Name: Stephanie Redcross
Occupation: Founder and Managing Director of Vegan Mainstream, a vegan marketing company.
Find her on Facebook
How long have you been vegan? And what inspired your journey?
I’ve been a vegan for six years. While I explored vegetarianism as a result of an illness in college, I ultimately switched to veganism as an adult. The difference was the lifestyle commitment. Understanding that it’s not just about food or animal rights issues, but a holistic approach to my health, a compassion for all, including animals and sworn enemies : – ) – and a consistent recurring choice to care for the planet.
I don’t mean that in a flakey way – but the way I see it, it’s about being accountable for all my actions.
The key to my transition was connecting with other members from the community. I wanted to soak up as much information about the lifestyle as possible, so I attended potlucks, seminars and monthly cooking classes.
Has veganism enhanced your health? Why or why not?
Absolutely, it enhanced everything. I’ve seen big changes in my health, from my weight to the clearing of my skin and an increase in my energy.
My creativity has taken a positive leap and I have become even more sensitive to both people and animals. Who would of thunk it?
But, these results can only be achieved and maintained with a healthy vegan diet. It’s easy to adopt a “junk food” vegan lifestyle (especially if you were a junk foodie before becoming vegan). I love vegan cake and chips, but I have to keep them to a minimum if I want the full lifestyle benefits.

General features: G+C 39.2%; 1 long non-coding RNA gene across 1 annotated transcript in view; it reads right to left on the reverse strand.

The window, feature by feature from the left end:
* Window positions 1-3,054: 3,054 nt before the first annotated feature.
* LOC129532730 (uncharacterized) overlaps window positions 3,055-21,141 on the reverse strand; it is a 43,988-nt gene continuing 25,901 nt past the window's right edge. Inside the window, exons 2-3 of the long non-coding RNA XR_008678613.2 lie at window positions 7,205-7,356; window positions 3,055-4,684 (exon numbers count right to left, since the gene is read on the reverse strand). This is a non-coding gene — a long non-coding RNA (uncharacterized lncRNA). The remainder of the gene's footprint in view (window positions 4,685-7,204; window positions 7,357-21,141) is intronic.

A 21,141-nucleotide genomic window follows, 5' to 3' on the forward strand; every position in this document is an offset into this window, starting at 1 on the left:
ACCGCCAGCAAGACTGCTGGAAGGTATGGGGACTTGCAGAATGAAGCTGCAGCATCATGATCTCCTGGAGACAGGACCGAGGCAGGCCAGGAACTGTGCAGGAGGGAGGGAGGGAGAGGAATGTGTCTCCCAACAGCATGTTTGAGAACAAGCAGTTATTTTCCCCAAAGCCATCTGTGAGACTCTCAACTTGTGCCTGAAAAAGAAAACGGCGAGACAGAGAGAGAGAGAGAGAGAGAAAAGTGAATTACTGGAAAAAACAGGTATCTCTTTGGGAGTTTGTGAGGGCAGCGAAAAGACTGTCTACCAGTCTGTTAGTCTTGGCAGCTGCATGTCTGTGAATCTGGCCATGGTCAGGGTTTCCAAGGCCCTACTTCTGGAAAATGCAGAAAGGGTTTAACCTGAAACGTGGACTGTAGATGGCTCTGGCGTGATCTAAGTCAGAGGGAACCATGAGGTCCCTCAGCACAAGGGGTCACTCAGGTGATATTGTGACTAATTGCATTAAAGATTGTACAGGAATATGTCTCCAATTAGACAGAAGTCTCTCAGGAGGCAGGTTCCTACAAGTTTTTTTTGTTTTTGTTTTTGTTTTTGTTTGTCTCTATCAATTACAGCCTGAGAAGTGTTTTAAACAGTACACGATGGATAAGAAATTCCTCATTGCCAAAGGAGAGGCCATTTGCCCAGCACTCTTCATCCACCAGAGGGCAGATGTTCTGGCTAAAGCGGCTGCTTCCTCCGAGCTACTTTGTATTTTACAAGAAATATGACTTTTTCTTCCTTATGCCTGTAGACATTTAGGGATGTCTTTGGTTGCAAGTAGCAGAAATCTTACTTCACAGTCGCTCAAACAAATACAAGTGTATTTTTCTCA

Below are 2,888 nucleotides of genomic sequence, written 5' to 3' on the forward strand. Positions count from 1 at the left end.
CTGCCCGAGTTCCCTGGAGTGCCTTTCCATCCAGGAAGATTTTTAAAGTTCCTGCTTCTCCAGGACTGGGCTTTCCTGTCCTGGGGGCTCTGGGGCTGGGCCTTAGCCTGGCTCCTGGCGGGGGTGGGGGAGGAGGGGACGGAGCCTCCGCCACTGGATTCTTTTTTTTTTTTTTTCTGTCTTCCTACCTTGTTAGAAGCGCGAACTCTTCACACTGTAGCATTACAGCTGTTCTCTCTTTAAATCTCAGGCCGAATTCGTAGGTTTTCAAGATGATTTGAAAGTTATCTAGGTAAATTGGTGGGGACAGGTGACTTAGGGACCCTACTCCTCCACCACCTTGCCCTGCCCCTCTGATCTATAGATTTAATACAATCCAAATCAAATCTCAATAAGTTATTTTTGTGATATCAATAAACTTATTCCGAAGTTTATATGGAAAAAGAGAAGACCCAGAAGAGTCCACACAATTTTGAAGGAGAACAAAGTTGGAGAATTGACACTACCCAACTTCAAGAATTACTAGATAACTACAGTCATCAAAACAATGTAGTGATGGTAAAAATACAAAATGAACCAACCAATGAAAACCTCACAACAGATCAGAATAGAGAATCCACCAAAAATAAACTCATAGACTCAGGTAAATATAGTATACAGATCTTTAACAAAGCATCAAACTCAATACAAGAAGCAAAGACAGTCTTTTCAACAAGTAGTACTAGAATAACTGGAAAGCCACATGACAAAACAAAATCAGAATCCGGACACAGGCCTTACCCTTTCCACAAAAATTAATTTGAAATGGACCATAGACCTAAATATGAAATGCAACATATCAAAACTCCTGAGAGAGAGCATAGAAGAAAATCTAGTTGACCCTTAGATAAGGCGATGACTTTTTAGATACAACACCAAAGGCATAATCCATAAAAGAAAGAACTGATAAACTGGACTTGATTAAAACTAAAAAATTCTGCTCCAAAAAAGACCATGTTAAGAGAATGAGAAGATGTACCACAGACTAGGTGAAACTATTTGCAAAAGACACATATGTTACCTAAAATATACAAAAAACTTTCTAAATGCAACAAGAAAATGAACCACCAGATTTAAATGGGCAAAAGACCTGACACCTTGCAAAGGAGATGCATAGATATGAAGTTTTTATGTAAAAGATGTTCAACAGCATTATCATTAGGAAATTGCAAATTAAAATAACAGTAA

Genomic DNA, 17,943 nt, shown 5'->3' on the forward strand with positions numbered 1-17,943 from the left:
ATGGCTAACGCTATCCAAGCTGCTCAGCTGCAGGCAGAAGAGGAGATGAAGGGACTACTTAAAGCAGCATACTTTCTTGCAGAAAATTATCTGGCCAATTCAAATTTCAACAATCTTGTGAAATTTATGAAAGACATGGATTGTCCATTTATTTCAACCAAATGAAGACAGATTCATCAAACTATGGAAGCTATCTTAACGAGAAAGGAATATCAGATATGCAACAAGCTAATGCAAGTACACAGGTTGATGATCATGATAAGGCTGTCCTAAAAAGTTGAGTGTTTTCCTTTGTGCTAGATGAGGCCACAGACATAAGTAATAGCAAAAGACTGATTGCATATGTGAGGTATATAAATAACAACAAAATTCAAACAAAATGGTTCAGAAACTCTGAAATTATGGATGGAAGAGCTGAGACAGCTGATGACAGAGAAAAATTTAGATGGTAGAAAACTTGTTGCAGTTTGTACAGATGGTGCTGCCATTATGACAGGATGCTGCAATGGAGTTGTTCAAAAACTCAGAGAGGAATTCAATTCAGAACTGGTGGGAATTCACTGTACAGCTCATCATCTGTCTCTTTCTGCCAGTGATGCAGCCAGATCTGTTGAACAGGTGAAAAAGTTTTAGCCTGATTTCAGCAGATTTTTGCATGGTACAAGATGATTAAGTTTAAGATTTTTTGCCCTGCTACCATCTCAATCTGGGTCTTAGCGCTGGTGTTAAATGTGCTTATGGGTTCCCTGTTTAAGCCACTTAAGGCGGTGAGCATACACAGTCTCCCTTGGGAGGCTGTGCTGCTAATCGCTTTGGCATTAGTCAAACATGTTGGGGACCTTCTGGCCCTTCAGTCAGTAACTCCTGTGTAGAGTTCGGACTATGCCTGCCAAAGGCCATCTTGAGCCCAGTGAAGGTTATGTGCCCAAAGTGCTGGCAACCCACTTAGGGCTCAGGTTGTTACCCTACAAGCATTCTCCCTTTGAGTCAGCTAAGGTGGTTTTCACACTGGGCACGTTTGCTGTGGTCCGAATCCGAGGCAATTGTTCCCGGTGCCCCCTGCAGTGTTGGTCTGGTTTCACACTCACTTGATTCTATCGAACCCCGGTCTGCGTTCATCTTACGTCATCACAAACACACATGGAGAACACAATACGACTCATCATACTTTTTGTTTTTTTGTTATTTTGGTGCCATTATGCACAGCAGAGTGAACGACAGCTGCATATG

In retrospect, how do you feel about meat? Or do you have any thoughts on America’s meat industry?
I had no idea that I was contributing to so much suffering when I was a meat eater. Nor did I know that I could feel so much better when I stopped eating meat.
For the good of earth’s eco-balance and the health and goodwill of living beings on earth, I say government subsidies to the meat industry must stop. Instead, let’s give financial support to farmers growing organic plant-based foods, so that we can feed every being, sustainably.
Animals are all beautiful beings, created with novel design, function and grace, so besides objecting to killing animals, how could I participate in forced insemination, milking, malnutrition, overcrowding and filthy living conditions – the horrors that live animals would endure for my sake – it just doesn’t make common sense.
Was there a community of black women that helped you along your meatless journey? And if not, what are you doing to change this for others?
Although my mother was vegetarian at the time, I made my decision to be veggie without pressure. Later, we both became vegan, cooking and sharing recipes and offering support for each other, which we both still enjoy.
I’ve taken a more one-on-one approach to inspiring other black women and families because I haven’t always lived in cites with a large African-American population. I take friends to vegan restaurants and help them find vegan clothes and hair products, so they can see that it’s a lifestyle choice.
It seems that this lifestyle has rubbed off on a few of my friends who surprisingly became vegan, too. I love it when they tell me about something that I didn’t know was vegan.
I hope to become more active and partner with others to launch seminars and conferences to help, support, and educate on a national level. If there is anyone interested in helping with these types of projects, let me know. Our community needs it.
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